The National Education Association’s Read Across America Day happens annually on March 2. This is the day Theodor Geisel, known as Dr. Seuss, was born. The mascot for the day used to be The Cat in the Hat. However, a few years ago, NEA distanced itself from Seuss after conversations about Geisel’s racist cartoons become more prominent.
I have written about this topic previously. Now, I’m wondering why Geisel was picked in the first place. Should NEA have ever picked one author and centered a reading day around that author and his books? Since my answer to that question is no, it was easy for me to accept the new theme for Read Across America which is “celebrating a nation of diverse readers.”
Controversy can spur change and push us in the right direction; however, some educators do not want to let the days of yore go by and adjust to the changes NEA made to be more inclusive. Before anyone gets my words twisted, I am not saying ban Dr. Seuss or his books. I am saying that Read Across America Day must be more than a focus on Dr. Seuss and his books. Educators who are still pulling out their old “Green Eggs & Ham” lesson or a “Cat in The Hat” activity, need to think about why they are fiercely holding on and not willing to expand their thinking especially when Dr. Seuss Enterprises has announced that it will no longer publish six of Geisel’s books due to racist imagery.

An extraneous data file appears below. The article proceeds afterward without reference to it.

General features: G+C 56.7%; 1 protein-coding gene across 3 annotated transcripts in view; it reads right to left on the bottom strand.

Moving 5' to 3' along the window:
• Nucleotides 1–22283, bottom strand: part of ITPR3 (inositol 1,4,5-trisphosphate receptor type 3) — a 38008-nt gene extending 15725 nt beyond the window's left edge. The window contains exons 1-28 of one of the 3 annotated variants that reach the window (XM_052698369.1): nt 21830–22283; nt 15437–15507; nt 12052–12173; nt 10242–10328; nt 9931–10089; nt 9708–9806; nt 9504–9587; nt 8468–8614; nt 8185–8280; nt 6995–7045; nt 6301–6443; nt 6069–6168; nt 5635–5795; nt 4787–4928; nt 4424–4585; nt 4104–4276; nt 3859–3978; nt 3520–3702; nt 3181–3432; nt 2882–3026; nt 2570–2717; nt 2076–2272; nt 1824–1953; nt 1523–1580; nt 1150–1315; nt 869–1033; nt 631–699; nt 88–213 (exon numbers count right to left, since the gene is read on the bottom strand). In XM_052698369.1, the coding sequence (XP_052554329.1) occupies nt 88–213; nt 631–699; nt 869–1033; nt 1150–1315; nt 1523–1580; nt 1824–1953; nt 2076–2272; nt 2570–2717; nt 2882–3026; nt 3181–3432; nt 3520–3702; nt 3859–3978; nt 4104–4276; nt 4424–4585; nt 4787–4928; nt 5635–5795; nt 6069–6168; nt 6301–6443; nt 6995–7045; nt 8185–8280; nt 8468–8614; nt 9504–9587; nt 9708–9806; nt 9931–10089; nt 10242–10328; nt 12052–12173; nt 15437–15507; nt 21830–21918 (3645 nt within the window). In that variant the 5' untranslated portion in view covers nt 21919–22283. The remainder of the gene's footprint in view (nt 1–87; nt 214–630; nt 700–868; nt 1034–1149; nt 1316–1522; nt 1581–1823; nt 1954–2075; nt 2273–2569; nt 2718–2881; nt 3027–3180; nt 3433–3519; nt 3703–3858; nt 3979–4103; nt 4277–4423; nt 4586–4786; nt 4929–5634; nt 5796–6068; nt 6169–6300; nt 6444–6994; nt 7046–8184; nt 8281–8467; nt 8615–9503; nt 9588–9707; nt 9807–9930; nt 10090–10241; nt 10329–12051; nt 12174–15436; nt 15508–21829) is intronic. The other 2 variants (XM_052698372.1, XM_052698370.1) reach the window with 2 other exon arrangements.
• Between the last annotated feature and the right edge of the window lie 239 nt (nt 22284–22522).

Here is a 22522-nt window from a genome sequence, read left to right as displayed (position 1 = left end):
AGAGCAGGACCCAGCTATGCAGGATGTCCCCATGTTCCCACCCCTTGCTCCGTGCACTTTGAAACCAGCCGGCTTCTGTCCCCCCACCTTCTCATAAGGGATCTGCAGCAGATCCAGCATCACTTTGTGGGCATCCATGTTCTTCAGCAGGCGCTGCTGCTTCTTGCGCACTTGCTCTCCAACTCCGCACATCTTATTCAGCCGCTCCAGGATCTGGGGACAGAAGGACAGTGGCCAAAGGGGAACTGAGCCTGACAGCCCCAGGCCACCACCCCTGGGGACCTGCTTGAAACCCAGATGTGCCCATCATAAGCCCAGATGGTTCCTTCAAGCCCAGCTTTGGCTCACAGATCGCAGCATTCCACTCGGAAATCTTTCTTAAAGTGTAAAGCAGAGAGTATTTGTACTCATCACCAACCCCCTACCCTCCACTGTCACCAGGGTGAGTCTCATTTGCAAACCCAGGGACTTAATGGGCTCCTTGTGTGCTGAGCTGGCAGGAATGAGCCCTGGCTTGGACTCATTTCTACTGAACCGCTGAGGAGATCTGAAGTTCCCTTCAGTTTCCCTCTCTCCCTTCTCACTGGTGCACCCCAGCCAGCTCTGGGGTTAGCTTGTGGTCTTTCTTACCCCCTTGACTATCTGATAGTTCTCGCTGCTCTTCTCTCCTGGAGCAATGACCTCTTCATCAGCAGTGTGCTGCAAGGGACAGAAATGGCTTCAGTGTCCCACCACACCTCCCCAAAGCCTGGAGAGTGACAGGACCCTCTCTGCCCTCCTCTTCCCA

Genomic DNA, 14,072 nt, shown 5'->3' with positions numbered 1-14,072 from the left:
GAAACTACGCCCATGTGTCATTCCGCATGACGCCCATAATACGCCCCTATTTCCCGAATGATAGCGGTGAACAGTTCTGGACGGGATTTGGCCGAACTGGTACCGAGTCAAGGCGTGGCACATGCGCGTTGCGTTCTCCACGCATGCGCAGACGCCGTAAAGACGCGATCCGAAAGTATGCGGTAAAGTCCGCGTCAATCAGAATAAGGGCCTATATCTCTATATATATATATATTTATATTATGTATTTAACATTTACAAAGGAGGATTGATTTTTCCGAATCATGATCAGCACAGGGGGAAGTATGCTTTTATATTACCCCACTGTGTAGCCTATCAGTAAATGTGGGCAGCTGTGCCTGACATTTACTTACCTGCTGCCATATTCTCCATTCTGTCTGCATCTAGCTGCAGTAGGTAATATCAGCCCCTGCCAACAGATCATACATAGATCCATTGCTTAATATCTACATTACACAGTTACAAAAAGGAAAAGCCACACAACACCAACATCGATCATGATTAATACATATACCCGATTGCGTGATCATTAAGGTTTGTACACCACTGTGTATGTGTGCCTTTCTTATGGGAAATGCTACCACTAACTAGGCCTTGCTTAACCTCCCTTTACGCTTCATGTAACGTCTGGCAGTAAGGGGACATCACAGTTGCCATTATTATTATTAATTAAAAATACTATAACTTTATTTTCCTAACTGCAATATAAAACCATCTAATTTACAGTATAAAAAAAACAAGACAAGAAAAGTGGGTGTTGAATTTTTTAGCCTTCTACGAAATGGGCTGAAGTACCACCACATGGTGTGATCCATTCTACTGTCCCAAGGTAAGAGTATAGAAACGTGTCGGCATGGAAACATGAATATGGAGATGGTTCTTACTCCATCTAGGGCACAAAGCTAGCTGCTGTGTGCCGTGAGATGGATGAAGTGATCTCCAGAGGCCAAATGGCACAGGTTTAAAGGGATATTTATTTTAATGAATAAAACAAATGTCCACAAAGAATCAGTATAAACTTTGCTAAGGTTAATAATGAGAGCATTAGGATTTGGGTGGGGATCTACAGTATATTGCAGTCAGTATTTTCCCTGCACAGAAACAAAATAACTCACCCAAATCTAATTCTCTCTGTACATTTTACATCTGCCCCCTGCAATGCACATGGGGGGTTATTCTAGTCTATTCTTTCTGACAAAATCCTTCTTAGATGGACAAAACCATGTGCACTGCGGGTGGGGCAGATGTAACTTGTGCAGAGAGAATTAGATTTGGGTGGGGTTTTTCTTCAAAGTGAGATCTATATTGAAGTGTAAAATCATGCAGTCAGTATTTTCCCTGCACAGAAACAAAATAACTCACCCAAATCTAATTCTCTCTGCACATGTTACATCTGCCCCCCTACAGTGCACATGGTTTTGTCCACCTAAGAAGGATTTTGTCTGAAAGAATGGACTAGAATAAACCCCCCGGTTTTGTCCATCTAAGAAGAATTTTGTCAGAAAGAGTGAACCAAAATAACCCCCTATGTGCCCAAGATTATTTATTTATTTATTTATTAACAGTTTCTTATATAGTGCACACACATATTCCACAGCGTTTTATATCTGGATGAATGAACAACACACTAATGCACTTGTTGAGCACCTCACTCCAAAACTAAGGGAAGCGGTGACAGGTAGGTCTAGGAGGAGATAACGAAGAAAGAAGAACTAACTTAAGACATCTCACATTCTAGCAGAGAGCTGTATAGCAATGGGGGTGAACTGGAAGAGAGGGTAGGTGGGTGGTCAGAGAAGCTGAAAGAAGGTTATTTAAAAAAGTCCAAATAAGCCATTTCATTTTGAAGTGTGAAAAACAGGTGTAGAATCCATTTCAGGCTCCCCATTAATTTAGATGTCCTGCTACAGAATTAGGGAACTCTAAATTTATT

What I appreciate most about the shift are the resources to build a love of reading throughout the year. Read Across America Day should be a springboard to inspire students to love reading. I believe this goal should be accomplished by sharing as many books and authors as possible and letting students choose what they want to read. One year, my son was not permitted to read his graphic novel on Read Across America Day. Banning books is a quick way to kill or diminish the joy reading can bring.
With older students, this day could be an opportunity to discuss the racist cartoons Geisel made and the many books he wrote which are childhood favorites. It would be an opportunity for them to process their thoughts and think about how we should deal with prominent figures who have something controversial in their past.
With cancel culture, a thing gets flagged and we are supposed to throw it away. I do not believe having a Seuss book burning is the answer, but I also don’t believe we should ignore the changes NEA has made. We should all strive to expand our horizons and our students’ opportunities to learn about other authors and texts.
Note: This piece has been updated to reflect that six of Dr. Seuss’s books will no longer be published.